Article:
Serial Killer – A Job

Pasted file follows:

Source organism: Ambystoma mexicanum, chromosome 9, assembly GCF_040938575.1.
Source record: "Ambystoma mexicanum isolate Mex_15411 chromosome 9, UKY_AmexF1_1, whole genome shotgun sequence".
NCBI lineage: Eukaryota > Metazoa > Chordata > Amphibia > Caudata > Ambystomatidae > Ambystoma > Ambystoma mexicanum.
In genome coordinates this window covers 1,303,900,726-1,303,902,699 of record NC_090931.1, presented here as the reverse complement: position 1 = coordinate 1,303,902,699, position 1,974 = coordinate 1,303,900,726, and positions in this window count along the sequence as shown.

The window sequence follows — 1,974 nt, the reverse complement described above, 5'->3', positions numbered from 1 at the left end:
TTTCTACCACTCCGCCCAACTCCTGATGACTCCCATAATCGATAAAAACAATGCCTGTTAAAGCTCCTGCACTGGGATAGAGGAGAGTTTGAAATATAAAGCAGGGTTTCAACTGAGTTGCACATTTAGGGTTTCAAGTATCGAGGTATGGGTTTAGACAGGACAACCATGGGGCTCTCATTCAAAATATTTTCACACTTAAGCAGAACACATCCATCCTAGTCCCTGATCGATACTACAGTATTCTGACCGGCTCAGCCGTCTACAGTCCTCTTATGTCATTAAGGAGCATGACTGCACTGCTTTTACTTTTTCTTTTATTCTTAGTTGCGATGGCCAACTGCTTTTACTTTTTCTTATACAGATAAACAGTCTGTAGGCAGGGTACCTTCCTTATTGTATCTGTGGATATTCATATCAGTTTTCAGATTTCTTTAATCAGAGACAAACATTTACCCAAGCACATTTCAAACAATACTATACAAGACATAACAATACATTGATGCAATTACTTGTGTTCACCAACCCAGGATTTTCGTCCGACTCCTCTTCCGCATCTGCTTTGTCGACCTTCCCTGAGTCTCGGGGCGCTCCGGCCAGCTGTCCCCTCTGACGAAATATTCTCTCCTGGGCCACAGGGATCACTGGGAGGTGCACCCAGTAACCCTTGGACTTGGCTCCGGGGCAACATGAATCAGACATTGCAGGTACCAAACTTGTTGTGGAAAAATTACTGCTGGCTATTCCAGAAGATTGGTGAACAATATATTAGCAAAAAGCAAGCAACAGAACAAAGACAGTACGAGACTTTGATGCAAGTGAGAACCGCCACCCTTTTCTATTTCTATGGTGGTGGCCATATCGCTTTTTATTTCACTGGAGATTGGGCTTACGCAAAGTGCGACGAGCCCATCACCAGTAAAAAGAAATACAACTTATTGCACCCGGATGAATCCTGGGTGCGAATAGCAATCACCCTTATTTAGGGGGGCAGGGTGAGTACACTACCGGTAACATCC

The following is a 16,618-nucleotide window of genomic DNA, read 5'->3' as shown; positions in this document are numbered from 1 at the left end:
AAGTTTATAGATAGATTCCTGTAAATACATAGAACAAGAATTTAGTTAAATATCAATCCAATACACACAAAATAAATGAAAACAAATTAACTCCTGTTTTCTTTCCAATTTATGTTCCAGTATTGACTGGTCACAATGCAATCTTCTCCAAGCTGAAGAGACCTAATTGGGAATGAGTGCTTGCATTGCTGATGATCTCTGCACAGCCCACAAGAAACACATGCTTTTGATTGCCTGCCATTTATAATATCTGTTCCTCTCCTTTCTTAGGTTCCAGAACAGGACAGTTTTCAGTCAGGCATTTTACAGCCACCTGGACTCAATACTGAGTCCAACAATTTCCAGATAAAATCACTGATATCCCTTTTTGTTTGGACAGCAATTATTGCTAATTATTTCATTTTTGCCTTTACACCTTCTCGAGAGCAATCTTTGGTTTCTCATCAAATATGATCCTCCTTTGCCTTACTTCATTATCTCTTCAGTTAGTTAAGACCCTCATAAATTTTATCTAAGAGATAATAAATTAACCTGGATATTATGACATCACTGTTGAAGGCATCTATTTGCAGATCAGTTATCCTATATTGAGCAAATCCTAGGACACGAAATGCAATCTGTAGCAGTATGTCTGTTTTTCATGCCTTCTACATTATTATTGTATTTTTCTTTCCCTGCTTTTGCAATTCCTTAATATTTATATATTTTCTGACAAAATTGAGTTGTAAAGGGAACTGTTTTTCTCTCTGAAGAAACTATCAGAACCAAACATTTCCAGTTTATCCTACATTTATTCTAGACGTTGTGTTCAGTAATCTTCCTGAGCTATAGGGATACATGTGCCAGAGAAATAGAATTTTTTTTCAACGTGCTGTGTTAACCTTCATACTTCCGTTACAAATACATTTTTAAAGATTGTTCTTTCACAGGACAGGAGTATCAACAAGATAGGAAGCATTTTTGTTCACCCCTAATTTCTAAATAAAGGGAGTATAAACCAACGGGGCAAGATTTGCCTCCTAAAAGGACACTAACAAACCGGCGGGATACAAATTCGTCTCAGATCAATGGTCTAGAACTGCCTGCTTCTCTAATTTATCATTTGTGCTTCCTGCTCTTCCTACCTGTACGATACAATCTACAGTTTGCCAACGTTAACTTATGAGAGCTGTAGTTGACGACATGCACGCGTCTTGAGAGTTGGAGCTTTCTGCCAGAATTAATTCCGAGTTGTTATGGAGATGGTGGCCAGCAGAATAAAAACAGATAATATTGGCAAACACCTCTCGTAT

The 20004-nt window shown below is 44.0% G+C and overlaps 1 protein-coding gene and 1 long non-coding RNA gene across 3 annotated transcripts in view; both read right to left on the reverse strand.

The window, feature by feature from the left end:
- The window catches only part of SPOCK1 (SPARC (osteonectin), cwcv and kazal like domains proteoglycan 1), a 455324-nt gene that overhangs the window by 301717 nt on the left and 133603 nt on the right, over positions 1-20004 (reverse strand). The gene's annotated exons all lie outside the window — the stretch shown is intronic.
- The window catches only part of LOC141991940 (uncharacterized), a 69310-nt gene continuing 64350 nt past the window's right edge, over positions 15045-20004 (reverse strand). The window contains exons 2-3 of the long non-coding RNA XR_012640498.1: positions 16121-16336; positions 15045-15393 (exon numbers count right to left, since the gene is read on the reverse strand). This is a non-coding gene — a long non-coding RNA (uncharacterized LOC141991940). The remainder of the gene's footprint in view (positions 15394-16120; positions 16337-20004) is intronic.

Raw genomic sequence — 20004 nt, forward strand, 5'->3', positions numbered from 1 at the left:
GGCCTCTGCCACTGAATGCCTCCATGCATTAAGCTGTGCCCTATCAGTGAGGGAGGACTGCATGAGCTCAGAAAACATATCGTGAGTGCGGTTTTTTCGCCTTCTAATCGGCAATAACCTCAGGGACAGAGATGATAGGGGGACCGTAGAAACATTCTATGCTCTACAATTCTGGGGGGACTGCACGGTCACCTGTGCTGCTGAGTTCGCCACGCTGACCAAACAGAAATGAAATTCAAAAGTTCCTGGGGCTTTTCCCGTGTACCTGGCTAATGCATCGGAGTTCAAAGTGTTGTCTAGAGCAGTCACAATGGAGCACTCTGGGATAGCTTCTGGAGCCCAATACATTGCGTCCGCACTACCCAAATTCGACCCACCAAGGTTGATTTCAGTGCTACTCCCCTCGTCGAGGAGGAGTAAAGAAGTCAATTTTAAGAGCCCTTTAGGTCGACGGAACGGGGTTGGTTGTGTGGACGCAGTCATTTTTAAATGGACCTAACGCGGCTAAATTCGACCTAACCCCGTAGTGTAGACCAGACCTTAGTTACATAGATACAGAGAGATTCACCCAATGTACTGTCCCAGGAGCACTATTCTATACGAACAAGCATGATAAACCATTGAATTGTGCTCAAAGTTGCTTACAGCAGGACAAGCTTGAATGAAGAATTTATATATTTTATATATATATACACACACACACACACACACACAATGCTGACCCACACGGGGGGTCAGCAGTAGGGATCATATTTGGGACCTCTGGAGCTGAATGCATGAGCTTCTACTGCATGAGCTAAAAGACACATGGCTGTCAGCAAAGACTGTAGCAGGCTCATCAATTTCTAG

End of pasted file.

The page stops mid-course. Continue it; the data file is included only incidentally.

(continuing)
I was talking to a friend the other night and told her that there was a time in my life when I’d nearly become a serial killer. “It was probably the closest I ever came to becoming a serial killer,” I told her, but when she pressed me on exactly what that meant it turned out that I’d just been reading a couple of books about serial killers and had spent a few nights in my garret room atop the house of the mad salving my raw, deformed ego with thoughts of the bloody slaughter of innocents. It was one of those many times in life when I felt constantly and unreasonably humiliated and not in a good way. I’d finally been officially sacked after my spell in the loony bin and had moved to Portsmouth the next day with a bag stuffed with cassettes and books. I lived there for a couple of months with a bunch of similarly fucked up musicians and mentalists and a dog that someone gave us, but it was all too much Withnail with no Uncle Monty to bail us out and I bummed a tenner off someone’s sister and fled. I ended up as a live-in support worker in a community home for ‘mentally handicapped adults’ . There was always something mad going on – someone had been sick and the chickens were in the house, eating it, a rabbit was raping a duck, someone was giving someone a blowjob outside the kitchen window, all in this little midterrace house with high fences and an attic room in which I couldn’t stand up straight but which had a bed and a TV & video and a sink into which I could piss while looking out at people fighting in the car park. I’d only been a few months out of hospital and was still quite mad – my scars were still livid and I was filled with some awful, blank rage at everything. I worked six days a week and from Monday to Friday I would accompany the house’s residents to a local garden centre and nursery where they would make themselves more or less useful between 9-5, and I’d work alongside them. Consequently, by the end of the day I would be in a similarly dishevelled state as them, twigs in my hair and mud up my trouser legs. When we were driven back to the home there often wouldn’t be a spare seat in the car so I’d have to fold myself in half and get in the boot, where I was clearly visible to other road users and curious pedestrians when we were crawling through the traffic, a mad tramp squashed in the boot in a car full of care in the community cases. That’s when I nearly became a serial killer.

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